|Teff, Karen - UNIV.PENN. MONELL CHEM.|
|Elliott, Sharon - UCDAVIS DEPT. NUTR.|
|Tschoep, Matthias - SCIENTIST, ELI LILLY|
|Rader, Daniel - UNIV.PENN. DEPT.MED.|
|Heiman, Mark - SCIENTIST, ELI LILLY|
|Townsend, Raymond - UNIV. PENN. DEPT.MED.|
|D'Alessio, David - UNIV.CINCINNATI, DEPT.MED|
|Havel, Peter - UCDAVIS, DEPT.NUTR.|
Submitted to: Journal of Clinical Investigation
Publication Type: Peer Reviewed Journal
Publication Acceptance Date: November 1, 2003
Publication Date: January 1, 2004
Repository URL: http://jcem.endojournals.org/cgi/reprint/89/6/2963
Citation: Teff, K.T., Elliott, S.S., Tschoep, M., Rader, D., Heiman, M., Townsend, R.R., Keim, N.L., D'Alessio, D., Havel, P.J. 2004. Consuming high-fructose beverages with meals reduces circulating insulin and leptin concentrations and raises plasma ghrelin and triglycerides in normal weight women. Clinical Endocrine Metabolism. 89(6):2963-2972, 2004. Interpretive Summary: Several new hormones, including leptin and ghrelin, have been discovered that are thought to be involved in the regulation of food intake and body weight in humans. Studies conducted with animals suggest that the metabolism of the sugar, glucose, may trigger the release of leptin and suppress the release of ghrelin. We conducted a study to compare the effects of consuming two different sugars commonly found in sweetened beverages, glucose and fructose, on the amounts of these hormones circulating in the blood. Compared to consumption of glucose, consumption of fructose was associated with lower circulating levels of blood glucose, insulin, and leptin and higher circulating levels of ghrelin and triglycerides. Therefore, the consumption of large quantities of fructose-sweetened beverages could lead to increased hunger and food intake, and, over longer periods of time, could lead to weight gain.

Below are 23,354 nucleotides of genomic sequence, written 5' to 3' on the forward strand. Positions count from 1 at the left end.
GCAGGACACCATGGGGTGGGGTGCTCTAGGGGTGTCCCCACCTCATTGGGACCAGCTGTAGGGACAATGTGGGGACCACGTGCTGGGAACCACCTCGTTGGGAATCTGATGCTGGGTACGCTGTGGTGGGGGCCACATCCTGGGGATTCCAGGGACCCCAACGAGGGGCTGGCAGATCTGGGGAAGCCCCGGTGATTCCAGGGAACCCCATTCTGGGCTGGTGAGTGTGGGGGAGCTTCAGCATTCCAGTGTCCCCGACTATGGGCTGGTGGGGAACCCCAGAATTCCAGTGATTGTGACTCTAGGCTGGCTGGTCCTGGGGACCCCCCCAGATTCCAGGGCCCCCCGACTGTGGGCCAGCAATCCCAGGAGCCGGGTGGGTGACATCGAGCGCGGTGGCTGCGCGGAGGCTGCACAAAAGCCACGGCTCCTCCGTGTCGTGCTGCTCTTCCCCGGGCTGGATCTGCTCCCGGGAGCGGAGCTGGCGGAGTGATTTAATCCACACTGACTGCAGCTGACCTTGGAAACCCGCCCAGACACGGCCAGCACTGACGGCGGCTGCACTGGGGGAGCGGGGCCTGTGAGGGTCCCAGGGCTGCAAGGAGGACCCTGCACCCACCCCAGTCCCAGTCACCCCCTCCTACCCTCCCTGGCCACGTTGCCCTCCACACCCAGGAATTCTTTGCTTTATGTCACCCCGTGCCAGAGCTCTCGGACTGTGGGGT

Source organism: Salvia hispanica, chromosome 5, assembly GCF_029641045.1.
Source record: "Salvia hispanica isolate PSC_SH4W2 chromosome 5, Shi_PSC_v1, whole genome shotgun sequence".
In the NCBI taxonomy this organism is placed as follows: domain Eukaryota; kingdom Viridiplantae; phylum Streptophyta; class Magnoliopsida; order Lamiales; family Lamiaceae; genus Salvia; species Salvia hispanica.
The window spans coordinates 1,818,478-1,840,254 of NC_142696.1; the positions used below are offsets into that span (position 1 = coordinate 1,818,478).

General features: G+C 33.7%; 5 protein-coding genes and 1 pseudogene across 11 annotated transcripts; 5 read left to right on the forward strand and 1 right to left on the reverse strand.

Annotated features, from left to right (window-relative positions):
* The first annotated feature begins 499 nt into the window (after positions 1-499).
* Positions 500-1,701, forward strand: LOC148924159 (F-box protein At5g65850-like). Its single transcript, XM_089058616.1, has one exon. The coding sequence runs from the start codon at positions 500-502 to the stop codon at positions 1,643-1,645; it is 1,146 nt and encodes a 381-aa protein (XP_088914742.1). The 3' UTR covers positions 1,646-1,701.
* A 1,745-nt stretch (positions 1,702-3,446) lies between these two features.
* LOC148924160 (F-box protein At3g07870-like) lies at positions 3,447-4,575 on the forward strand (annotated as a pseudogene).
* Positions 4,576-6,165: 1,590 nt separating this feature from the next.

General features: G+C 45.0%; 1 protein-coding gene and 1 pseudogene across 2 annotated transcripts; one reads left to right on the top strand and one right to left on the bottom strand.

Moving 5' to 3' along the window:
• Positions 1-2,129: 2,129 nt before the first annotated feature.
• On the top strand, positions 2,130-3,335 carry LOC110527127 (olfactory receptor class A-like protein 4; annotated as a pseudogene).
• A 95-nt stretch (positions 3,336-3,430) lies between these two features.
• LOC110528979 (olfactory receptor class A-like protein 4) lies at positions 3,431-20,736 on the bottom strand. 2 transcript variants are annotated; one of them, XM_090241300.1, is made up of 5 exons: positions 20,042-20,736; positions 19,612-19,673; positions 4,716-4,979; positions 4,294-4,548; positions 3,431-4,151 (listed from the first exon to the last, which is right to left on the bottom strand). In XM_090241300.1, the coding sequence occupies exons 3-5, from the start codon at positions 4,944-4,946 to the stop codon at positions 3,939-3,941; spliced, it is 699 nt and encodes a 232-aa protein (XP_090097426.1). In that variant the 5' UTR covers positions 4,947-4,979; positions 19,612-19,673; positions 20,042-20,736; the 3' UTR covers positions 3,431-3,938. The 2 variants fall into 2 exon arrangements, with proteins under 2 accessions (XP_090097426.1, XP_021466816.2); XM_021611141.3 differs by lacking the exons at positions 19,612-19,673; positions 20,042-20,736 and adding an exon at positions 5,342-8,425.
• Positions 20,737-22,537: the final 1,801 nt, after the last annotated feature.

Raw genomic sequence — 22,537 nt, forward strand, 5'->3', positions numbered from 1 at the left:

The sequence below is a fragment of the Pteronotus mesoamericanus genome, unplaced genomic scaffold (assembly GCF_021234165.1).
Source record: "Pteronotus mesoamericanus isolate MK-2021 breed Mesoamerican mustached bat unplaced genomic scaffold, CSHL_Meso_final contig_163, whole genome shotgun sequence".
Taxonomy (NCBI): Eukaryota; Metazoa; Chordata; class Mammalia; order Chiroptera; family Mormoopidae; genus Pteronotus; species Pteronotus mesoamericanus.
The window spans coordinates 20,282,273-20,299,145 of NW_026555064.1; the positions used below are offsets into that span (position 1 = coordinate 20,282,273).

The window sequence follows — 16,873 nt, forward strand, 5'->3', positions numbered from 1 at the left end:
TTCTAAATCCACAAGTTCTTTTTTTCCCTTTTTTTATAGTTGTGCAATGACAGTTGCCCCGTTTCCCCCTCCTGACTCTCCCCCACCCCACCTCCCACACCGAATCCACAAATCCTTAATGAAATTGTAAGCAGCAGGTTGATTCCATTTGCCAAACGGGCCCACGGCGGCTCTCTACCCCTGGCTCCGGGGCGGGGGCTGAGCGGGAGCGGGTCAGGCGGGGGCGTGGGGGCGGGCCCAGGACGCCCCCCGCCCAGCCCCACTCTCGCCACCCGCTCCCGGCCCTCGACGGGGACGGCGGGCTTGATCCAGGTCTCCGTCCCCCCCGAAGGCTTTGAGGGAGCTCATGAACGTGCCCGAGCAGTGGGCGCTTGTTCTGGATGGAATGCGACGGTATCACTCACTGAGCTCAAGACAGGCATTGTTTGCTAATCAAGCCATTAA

Technical Abstract: Previous studies suggest that leptin secretion is regulated by insulin-mediated glucose metabolism. Since fructose, unlike glucose, does not stimulate insulin secretion, we hypothesized that meals high in fructose would result in lower leptin concentrations than meals containing the same amount of glucose. Blood samples were collected every 30-60 minutes for 24 hours from 12 normal-weight women on 2 randomized days during which the subjects consumed 3 meals containing 55/30/15% of total kilocalories (kcal) as carbohydrate, fat, and protein, respectively with 30% kcal as either a fructose-sweetened (HFr) or glucose-sweetened (HGl) beverage. Post-prandial glycemic excursions were reduced by 66 ± 12% and insulin responses were 65 ± 5% lower (both p< 0.001) during HFr consumption. The area under the curve (AUC) for leptin during the first 12 h and the entire 24 h were 33±7% (p< 0.005) and 21 ± 8% (p< 0.02) smaller, respectively, on the HFr day compared to the HGl day. Plasma ghrelin levels were suppressed by ~30% 1-2 hours following ingestion of each HGl meal (p< 0.01), but not after HFr meals (p< 0.05 vs HGl). Consumption of high fructose meals produced a rapid and day long elevation of plasma triglycerides that was not observed on the HGl day. Since insulin and leptin function as signals to the CNS in the long-term regulation of energy balance, decreases of circulating insulin and leptin and increased ghrelin concentrations as demonstrated in this study could lead to decreased satiety, increased caloric intake and ultimately contribute to weight gain and obesity during chronic consumption of high fructose diets.